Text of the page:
As more patients are receiving organ transplants, it is important to understand the existence and risks of thyroid cancer in this patient population. The diagnosis of thyroid cancer has been shown to increase after transplantation, but the overall prognosis appears similar to that in the general population. Traditionally, patients with thyroid cancer diagnosed during screening before transplantation have waited up to 2 years after diagnosis before proceeding with transplantation. However, no clear data exist on the outcome of patients with a history of thyroid cancer who undergo subsequent solid organ transplantation. With expanding indications for transplantation, this variable waiting period between thyroid cancer diagnosis and transplantation has come into question. This study was performed to characterize the prognosis, recurrence, and survival of patients with thyroid cancer undergoing solid organ transplantation and to determine the risk and prognosis of thyroid cancer in transplant patients.
THE FULL ARTICLE TITLE
Webb C et al 2020 Is thyroid cancer prognosis affected by solid organ transplantation? Surgery. Epub 2020 Aug 16. PMID: 32814633.
SUMMARY OF THE STUDY
This study looked at patients who were undergoing solid organ transplantation at the Mayo Clinic in Phoenix, Arizona. It was based on a review of the medical charts. A detailed analysis was done to look at the prevalence of thyroid cancer in these patients before and after receiving the transplants.
Risk of recurrence was also studied. Approximately 13,000 chart reviews were conducted. The period of study was between the years 2000 to 2018 (18 years).
The results showed that even though the diagnosis of thyroid cancer can be made both before and after transplantation, the outcomes were quite similar in terms of recurrence and survival. The most common thyroid cancer in transplant patients was papillary thyroid cancer, as is seen in patients in the general population. For patients that were diagnosed before transplantation, there were no recurrences after the transplantation. The incidence of papillary thyroid cancer after a solid organ transplantation of the kidney, liver, pancreas, heart, or lung was 0.33%. About 1 in 5 of patients diagnosed with the thyroid cancer after the transplantation were diagnosed within the first year after receiving the transplant.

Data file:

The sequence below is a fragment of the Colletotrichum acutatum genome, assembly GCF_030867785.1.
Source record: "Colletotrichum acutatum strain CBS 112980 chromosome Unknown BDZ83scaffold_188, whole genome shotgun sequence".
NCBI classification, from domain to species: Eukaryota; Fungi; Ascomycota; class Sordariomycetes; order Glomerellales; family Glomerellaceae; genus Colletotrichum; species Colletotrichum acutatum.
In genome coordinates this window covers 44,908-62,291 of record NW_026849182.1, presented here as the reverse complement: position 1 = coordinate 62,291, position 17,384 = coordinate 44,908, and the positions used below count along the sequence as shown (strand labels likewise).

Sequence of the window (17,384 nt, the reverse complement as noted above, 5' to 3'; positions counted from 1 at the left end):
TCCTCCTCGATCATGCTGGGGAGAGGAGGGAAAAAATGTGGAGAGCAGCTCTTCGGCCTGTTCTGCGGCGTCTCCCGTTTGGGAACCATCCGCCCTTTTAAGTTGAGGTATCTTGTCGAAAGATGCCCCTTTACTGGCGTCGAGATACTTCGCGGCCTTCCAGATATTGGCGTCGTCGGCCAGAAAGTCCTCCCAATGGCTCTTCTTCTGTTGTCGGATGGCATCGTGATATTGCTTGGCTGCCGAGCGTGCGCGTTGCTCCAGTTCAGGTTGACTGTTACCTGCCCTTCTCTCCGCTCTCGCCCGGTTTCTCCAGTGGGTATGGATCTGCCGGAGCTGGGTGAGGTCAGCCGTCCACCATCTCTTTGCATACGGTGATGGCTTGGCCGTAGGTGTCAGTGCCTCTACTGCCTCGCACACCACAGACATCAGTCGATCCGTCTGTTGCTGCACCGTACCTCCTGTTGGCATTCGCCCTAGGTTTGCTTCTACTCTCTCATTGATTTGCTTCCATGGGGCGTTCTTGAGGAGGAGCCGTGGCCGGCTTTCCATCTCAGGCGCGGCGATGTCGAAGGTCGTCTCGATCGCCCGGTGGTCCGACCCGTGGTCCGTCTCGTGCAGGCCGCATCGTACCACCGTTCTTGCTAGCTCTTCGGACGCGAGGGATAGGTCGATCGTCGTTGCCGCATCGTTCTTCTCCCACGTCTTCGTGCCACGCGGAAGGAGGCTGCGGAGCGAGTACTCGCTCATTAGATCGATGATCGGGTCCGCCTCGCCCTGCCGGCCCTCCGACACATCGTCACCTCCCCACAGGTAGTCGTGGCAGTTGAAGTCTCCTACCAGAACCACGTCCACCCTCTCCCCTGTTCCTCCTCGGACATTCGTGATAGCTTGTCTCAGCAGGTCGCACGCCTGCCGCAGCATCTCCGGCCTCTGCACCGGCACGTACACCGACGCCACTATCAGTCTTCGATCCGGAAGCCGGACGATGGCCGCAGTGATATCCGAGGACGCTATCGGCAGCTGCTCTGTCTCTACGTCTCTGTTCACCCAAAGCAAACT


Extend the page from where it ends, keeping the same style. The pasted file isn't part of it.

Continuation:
WHAT ARE THE IMPLICATIONS OF THIS STUDY?
This study shows that may be useful to screen for thyroid cancer in patients undergoing or have had a solid organ transplant. Also, in patients who have not yet received the transplant and were diagnosed with thyroid cancer, proceeding with the transplant after the treatment of thyroid cancer is completed may be feasible. The recurrence rates before and after transplantation are similar. The outcomes of thyroid cancer in these patients is similar to the general population.
— Vibhavasu Sharma, MD, FACE
ABBREVIATIONS & DEFINITIONS
Papillary thyroid cancer: the most common type of thyroid cancer. There are 4 variants of papillary thyroid cancer: classic, follicular, tall-cell and noninvasive follicular thyroid neoplasm with papillary-like nuclear features (NIFTP).
Cancer recurrence: this occurs when the cancer comes back after an initial treatment that was successful in destroying all detectable cancer at some point.